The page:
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Requiring stricter pleading of plaintiffs, a federal appeals court has ruled that complaints for securities fraud must trace stock purchases to specific false or misleading statements.
In the recent case In Re: Ariad Pharmaceuticals, Inc. Securities Litigation, the First Circuit held that plaintiffs cannot satisfy their pleading burden by "general allegations" when their purchases were traceable to fraudulent registrations under Section 11 of the Securities Act. When stock has been issued in multiple offerings, a plaintiff must plead that his or her shares were issued under a specific false or misleading registration statement.
According to the panel, a "general allegation that a plaintiff's shares are traceable to the offering in question is nothing more than a 'formulaic recitation' of that element."
The appeals court applied precedents in Bell Atlantic Corp. v. Twombly and Ashcroft v. Iqbal, concluding that a complaint must include "enough facts to state a claim to relief that is plausible on its face" and more than a mere "formulaic recitation of the elements of a cause of action." General allegations alone are not sufficient to avoid dismissal, the court said.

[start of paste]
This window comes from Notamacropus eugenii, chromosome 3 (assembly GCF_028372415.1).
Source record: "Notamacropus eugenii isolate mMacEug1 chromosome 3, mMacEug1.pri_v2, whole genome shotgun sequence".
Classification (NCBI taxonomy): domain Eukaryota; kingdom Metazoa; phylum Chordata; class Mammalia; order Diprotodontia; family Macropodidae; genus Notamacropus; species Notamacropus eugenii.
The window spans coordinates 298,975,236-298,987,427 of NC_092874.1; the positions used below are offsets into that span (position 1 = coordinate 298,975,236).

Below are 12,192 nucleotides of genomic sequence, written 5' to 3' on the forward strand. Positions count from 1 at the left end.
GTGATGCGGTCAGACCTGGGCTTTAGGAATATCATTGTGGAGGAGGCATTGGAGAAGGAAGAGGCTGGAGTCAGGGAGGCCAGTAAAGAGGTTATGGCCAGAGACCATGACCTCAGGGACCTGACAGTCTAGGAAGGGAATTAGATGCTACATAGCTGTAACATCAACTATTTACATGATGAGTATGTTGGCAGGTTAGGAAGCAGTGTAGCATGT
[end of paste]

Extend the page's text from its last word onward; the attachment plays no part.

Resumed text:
The First Circuit reasoned that the plaintiffs had not shown a clear connection to the allegedly fraudulent registration statement. Accordingly, the justices dismissed the Section 11 claim.
"In these circumstances, the complaint fails to give rise to a plausible inference that the plaintiffs' shares were issued as part of the January 2013 offering," they wrote. The alternative explanation being that could have come from the pool of shares that had been previously issued.
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